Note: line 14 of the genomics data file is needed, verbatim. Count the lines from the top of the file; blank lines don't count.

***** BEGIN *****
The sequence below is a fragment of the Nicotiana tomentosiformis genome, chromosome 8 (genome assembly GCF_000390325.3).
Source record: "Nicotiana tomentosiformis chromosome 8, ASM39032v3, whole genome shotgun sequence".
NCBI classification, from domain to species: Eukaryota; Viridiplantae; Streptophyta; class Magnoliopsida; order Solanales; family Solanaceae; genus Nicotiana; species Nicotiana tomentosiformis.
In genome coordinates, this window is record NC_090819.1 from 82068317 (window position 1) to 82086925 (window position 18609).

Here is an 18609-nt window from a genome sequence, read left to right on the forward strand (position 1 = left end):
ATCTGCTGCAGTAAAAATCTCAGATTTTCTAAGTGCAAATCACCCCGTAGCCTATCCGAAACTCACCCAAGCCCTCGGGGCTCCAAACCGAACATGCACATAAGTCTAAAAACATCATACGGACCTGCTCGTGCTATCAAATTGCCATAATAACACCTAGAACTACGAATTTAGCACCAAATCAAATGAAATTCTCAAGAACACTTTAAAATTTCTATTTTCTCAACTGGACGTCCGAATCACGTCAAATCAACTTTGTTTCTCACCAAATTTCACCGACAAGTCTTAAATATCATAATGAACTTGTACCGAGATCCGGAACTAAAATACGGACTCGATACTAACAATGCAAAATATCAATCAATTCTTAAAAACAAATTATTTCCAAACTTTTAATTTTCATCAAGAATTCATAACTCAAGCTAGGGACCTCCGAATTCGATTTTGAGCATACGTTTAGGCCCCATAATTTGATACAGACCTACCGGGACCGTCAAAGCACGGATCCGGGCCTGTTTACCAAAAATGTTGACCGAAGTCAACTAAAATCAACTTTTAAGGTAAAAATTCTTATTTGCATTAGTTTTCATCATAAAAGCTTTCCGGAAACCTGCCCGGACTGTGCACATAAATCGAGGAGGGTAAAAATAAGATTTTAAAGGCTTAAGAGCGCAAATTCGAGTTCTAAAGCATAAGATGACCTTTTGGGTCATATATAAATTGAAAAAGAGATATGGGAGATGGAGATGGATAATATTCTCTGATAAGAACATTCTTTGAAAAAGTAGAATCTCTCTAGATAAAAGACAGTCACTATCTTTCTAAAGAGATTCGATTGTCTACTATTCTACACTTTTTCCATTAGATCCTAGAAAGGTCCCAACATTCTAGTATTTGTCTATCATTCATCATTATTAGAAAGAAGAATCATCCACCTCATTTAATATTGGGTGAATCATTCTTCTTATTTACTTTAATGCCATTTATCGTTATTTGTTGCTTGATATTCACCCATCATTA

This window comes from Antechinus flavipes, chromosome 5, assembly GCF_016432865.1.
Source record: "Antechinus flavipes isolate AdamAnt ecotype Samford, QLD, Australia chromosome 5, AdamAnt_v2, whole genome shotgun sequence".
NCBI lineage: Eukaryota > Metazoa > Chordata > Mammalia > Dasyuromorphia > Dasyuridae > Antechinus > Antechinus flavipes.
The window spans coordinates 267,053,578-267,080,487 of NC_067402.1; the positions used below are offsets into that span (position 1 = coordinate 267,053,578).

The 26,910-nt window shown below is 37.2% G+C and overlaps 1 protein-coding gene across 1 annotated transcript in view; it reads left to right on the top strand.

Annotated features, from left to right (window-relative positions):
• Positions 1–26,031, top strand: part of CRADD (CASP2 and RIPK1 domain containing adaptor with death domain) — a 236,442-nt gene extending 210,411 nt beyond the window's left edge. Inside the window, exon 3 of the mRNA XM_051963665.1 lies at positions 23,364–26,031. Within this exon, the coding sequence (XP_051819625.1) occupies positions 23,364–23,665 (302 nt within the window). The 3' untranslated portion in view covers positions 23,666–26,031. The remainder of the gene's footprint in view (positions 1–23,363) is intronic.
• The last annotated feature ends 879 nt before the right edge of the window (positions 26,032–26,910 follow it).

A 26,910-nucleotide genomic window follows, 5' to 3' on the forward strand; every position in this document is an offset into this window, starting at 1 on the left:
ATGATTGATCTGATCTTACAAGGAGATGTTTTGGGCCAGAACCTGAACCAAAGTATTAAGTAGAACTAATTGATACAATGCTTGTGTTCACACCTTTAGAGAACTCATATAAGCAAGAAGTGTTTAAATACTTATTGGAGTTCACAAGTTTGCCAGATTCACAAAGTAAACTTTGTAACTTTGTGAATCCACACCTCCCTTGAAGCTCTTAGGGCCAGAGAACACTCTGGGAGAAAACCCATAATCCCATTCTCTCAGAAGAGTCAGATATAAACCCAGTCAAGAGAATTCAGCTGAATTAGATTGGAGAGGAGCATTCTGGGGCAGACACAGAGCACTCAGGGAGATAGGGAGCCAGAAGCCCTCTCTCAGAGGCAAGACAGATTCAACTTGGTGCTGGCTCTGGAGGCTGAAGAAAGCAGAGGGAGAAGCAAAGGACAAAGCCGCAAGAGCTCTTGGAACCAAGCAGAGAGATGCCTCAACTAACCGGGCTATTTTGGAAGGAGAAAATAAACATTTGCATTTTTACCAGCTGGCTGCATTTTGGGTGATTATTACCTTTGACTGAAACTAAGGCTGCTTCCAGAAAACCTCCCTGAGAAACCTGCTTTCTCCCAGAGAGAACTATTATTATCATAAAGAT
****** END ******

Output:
• The last annotated feature ends 879 nt before the right edge of the window (positions 26,032–26,910 follow it).